make a responce on the following paragragh (explian):
A master status is "a status that has special importance for social identity, often shaping a person's entire life" (Macionis 157). This type of status can come in the form of occupation, ethnicity, education, family reputation, gender, and in some cases, health status. In a sense, I think I do have a little bit of personal experience with this. When I was 7, I was diagnosed with cancer and underwent chemotherapy for 2 years in order to enter into remission. There is no doubt that this changed the course of my life and, for that period, very much defined who I was in the eyes of my peers, teachers, and family members. Even though I no longer see this is a large part of my identity, I think there are still some relevant points to be drawn from it. In regards to the synopsis on page 156 on how physical disability can act as a master status, I think it is very true that people feel the need to adapt their behavior around people who are sick or disabled. In recent generations, there seems to have been a push for us to try to look beyond those obstacles that keep those individuals from being "normal" but frankly it would be strange if we did not try to adjust our behavior around those people in an attempt to let them take part in daily life with us. Given that some master statuses drastically affect the way that we interact with the world and see/present ourselves, is it really fair to expect that that will not be reflected back to us in the way that others treat us? Part of connecting with those individuals on a personal level is recognizing the limitations placed on them by their conditions and acting accordingly instead of trying to pretend that they aren't there. For some, there is certainly a level of ostracization that they experience because some may not know how to respond to their condition, so they avoid the situation all together. Perhaps a more positive example of treating someone differently is that my friends, instead of asking me to go outside and play (which I often could not do with a weakened immune system) would ask to watch movies or have game nights instead. In this sense, done tactfully, I am not sure that treating someone differently is such a bad thing.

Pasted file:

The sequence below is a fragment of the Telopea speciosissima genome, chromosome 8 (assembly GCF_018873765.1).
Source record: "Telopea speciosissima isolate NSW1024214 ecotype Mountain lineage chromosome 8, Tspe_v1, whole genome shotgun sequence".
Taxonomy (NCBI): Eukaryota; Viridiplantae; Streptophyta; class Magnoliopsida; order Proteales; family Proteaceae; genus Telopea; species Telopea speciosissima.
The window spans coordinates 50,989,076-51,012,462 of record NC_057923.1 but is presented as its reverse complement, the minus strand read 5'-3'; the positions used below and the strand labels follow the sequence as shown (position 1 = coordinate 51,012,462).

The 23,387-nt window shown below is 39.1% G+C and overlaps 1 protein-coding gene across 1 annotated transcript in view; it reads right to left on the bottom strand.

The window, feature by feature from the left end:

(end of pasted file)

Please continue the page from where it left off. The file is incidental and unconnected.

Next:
I agree that one’s master status impacts not only an individual’s self-concept but also how they are perceived by others. Individuals who posses traits and characteristics that are distinct from what is otherwise observed regularly tend to be defined based on those features. Since a healthy individual is considered to be “normal”, the physical environment of our society is structured more or less in line with their needs. I would imagine that given the distinct identity status of sick or disabled individuals along with the awareness of the shortage of amenities for their needs would lead individuals to behave differentially. With the right intent, however, I feel that it cannot be called a bag thing. As described in the author’s passage above, it may actually be an empathetic and considerate act.
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